Date Approved

7-27-1997

Embargo Period

8-30-2016

Document Type

Thesis

Degree Name

M.A. in Public Relations

Department

Public Relations & Advertising

College

College of Communication & Creative Arts

First Advisor

Bagin, Don

Subject(s)

Sears, Roebuck and Company; Employee empowerment

Disciplines

Public Relations and Advertising

Abstract

This study analyzed and compared the results of two surveys. The first survey of 40 empowered employees was conducted at the Sears department store in Deptford, New Jersey. The second survey of 40 empowered employees was conducted at the Sears department store in Alexandria, Virginia.

Both surveys tried to determine if being empowered helped employees feel valued by the company. The surveys also tried to determine if being empowered helped employees improve customer service and if managers upheld their obligations to let employees solve customer problems.

The survey results showed that empowered employees at both stores felt they were better able to solve customers' problems by being empowered. However, the results also showed that employees still needed approval from managers for decisions to resolve a customer's problem. The employees at the Deptford store felt less valued by the company after being empowered.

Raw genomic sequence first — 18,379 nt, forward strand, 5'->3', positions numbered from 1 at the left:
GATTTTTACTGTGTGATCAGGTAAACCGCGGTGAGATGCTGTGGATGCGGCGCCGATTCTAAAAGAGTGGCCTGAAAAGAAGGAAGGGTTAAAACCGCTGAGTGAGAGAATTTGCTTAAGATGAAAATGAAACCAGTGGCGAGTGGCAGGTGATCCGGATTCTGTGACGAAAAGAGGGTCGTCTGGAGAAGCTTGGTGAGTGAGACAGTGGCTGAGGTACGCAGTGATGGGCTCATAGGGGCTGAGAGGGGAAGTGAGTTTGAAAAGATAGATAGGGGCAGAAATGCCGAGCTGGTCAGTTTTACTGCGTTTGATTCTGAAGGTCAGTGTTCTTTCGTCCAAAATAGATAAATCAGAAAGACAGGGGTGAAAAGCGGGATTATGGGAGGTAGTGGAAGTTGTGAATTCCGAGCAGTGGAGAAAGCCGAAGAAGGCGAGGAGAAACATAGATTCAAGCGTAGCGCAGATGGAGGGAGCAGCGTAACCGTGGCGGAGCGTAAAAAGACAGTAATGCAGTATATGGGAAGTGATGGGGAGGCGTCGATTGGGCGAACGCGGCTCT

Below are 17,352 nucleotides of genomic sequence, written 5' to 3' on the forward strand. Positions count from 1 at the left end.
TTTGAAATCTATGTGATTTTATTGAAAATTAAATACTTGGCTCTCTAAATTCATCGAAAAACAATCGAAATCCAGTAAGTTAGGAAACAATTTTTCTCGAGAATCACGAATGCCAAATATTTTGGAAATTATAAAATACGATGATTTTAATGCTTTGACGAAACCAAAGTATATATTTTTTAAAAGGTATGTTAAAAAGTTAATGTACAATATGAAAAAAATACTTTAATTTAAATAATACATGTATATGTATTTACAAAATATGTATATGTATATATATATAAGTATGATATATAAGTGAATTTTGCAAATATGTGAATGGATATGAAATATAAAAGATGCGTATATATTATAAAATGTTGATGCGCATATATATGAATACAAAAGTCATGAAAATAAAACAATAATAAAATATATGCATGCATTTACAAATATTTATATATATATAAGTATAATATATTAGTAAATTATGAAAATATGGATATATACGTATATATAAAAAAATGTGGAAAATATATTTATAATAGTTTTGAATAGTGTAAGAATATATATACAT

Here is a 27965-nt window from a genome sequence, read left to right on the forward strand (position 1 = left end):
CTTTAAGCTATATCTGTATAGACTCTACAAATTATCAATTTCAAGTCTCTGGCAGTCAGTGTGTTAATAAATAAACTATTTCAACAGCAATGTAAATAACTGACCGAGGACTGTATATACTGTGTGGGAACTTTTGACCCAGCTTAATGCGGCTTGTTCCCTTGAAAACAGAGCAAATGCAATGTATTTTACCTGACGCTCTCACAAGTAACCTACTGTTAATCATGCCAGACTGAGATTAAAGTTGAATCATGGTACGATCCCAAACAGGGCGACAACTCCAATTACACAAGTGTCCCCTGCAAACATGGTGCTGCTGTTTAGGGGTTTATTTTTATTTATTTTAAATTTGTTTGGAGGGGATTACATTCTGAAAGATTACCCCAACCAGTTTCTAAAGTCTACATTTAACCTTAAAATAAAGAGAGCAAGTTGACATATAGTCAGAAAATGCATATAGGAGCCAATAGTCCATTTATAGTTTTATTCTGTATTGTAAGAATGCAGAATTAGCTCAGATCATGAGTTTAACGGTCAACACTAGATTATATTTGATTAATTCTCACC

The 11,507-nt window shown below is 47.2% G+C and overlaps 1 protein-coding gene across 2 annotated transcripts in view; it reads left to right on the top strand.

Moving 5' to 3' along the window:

The managers of the respondents in the Sears Alexandria, Virginia store followed the same pattern as the managers at the Deptford store six years earlier. Even though employees overwhelmingly felt customers seemed satisfied with the service provided, employees still needed managerial approval to solve customers' problems. Only half of the respondents felt Sears valued them as employees.

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